Why Veuve Cliquot’s Former CEO Left to Make His Personal Wine in a Sleepy Nook of Burgundy

It was no surprise that Philippe Pascal, former CEO of Veuve Clicquot and the Moët Hennessey Group and adviser to LVMH chairman Bernard Arnault, went straight into winemaking after retiring from the company. What was surprising was his chosen location: Givry, a sleepy appellation in France’s Burgundy region.

Sleuthing throughout Burgundy for something special, Pascal and his wife, Catherine, found it in the overgrown vineyard slopes of Givry’s ancient monastery, La Ferté Abbey, which had produced wine in the region going back nine centuries. Pascal, Catherine and their three children purchased the property in 2004 to create Domaine du Cellier aux Moines. “The vineyards and the monastic cellar were in terribly bad shape, but we realized that this ancient estate presented a unique opportunity to rediscover a star appellation for Pinot Noir,” he recalls. And despite Givry’s reputation as a bit player in the Burgundy wine scene, Pascal insists the area has been unfairly underrated. 

The Cellier aux Moines, built by Cistercian monks in the 12th century.

Benoit Guenot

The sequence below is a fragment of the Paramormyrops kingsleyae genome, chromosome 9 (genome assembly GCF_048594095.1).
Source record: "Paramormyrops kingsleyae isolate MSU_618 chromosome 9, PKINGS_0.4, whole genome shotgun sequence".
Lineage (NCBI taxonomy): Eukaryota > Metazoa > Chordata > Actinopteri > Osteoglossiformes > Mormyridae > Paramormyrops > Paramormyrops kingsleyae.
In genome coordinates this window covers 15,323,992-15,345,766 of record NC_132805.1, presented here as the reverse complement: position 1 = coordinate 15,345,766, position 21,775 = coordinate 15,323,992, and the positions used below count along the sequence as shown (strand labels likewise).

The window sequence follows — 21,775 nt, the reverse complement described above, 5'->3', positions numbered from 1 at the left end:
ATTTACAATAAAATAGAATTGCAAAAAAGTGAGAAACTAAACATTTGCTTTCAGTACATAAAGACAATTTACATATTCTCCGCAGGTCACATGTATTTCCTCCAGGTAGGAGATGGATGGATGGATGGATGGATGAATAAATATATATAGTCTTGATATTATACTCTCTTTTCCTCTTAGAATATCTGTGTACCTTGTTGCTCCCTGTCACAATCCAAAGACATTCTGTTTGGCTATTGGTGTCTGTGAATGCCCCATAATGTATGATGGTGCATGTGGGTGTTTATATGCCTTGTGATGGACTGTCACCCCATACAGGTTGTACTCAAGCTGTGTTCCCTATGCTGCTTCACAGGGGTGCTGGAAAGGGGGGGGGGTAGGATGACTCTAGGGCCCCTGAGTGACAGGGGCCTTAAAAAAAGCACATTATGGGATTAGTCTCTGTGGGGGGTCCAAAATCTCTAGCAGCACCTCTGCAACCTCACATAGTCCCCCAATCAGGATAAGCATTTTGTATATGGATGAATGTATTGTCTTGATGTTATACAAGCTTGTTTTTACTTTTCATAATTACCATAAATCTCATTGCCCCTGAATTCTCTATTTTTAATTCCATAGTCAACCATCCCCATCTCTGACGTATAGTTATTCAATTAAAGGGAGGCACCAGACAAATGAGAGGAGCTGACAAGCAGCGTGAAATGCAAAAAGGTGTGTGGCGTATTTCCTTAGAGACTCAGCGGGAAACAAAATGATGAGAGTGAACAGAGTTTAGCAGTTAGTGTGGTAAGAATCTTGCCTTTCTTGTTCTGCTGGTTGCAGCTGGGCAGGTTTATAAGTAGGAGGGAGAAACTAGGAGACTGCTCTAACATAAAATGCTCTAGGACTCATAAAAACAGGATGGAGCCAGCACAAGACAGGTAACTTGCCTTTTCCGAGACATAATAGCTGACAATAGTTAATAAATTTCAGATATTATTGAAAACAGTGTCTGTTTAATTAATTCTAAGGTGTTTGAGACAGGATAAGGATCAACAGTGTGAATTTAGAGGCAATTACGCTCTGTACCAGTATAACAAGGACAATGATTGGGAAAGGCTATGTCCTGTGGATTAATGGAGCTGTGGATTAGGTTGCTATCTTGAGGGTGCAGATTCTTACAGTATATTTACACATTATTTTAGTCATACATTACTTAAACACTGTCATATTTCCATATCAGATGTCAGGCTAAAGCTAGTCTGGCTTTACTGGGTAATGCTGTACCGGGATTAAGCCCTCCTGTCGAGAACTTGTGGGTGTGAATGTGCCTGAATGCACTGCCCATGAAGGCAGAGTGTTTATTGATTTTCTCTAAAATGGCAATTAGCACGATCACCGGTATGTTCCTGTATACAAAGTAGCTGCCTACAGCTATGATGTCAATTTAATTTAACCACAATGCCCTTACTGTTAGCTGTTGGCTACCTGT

Julie Dalton, master sommelier and chef sommelier at Houston’s Post Oak Hotel, agrees. “Givry wines have long been undervalued,” she says. “Before phylloxera, the wines from Givry were the most highly sought in the Côte Chalonnaise,” on par with even the famed vintages from the Côte de Nuits. But the decimating effects of the vine-killing phylloxera louse, combined with a labor shortage after World War I, effectively gutted the winemaking in Givry. Now, Pascal wants to return the region to its former glory, which is no small feat. “Centuries ago, the Pope served these wines,” he notes. 

Pascal recruited young vigneron Guillaume Marko, who cut his teeth at Domaine de la Romanée-Conti, to help reinvigorate the estate. The challenges have been many—reclaiming the steep, bush-covered hillsides, mapping soils, converting to biodynamic winemaking and constructing an entirely new gravity-fed winery—but the results have been remarkable: Domaine du Cellier aux Moines now produces some of the most coveted wines in Givry. Try the glossy, elegant Clos du Cellier aux Moines 2019 Givry Premier Cru ($75), with its savory notes of cherry and raspberry stitched with an earthy thread of forest floor and orange peel, or the beguilingly complex 2019 Clos Pascal Monopole ($195), a finely structured single-vineyard bottling offering notes of red fruit and blackberry amid a palate of silky tannins. 

A selection of vintages

A selection of recent vintages

Benoit Guenot

Pascal’s efforts have also created a ripple effect in the region, with other Givry producers starting to recover neglected, high-altitude premier cru slopes. And while Pascal’s wines are currently among the most expensive in the Côte Chalonnaise, he is quick to note that the price gap between his bottles and those from the Côte de Nuits “is still enormous.” Which means now is a perfect time to pick up vintages for both drinking and cellaring: Enjoying Givry’s finest could soon be a far more expensive proposition. 

Source: Robb Report

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